• , ,

    How To: Dating With Chronic Pain or Dating With Invisible Disabilities

    On a background of red and black hearts, image of two phones side by side illustrating dating, the left with a man and a heart and the right a woman with two smiley faces, looking towards each other. Text reads "dating with chronic pain and invisible disabilities, janetjay.com"

    Dating with chronic pain is tough, especially if there’s nothing visible about your condition. Finding someone using dating dating apps like Hinge or Tinder is hard to begin with, but dating with invisible disabilities adds a whole other level of difficulty.

    In some ways using those apps would be easier if I was visibly disabled and used a wheelchair or crutches. It would at least be simpler than trying to put together a profile when I’m dating with chronic pain and dating with invisible disabilities like fibromyalgia, migraine disease, back pain, joint pain, nerve pain, and mental health issues (that’s what I’m dealing with)! But it also applies to a wide range of other issues like EDS, POTS, arthritis, Crohn’s, lupus, other autoimmune disorders, and/or any disability where you look like everyone else.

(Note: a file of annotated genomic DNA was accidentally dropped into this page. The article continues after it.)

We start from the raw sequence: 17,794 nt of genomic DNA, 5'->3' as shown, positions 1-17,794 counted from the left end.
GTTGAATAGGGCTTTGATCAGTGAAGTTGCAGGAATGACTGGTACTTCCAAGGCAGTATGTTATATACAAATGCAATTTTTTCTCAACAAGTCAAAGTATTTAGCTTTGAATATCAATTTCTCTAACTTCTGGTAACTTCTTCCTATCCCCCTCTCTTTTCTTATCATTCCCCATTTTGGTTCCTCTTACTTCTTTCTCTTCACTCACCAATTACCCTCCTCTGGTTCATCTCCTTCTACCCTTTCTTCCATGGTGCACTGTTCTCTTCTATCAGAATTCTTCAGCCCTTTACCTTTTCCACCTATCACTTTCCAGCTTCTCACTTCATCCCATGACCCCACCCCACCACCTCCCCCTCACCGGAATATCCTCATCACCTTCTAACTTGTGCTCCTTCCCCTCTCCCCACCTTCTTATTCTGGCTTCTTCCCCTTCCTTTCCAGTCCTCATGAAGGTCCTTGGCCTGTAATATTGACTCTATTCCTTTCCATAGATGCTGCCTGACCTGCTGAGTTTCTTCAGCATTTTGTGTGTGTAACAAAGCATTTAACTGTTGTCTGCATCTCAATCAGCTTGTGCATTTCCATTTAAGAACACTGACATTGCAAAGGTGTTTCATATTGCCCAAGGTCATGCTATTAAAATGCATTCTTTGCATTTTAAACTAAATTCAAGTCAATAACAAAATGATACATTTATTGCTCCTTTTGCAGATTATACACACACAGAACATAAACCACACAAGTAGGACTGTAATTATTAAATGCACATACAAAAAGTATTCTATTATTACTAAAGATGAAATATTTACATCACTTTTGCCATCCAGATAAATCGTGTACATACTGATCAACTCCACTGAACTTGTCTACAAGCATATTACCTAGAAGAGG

Most of the time you wouldn’t know I’m in pain, even though I always am. But it hugely affects my life, and it’s important that anybody I have as a partner be aware of it and OK with it. No, actually, it’s important that anybody I have as a partner be supportive, empathetic and caring about it.

    But how do you find that person through the hellscape that is modern dating apps? If you’re dating with chronic pain or dating with invisible disabilities, consider the following before writing your profile.


  • Graphic Novels About Chronic Pain: “Pain Is Really Strange”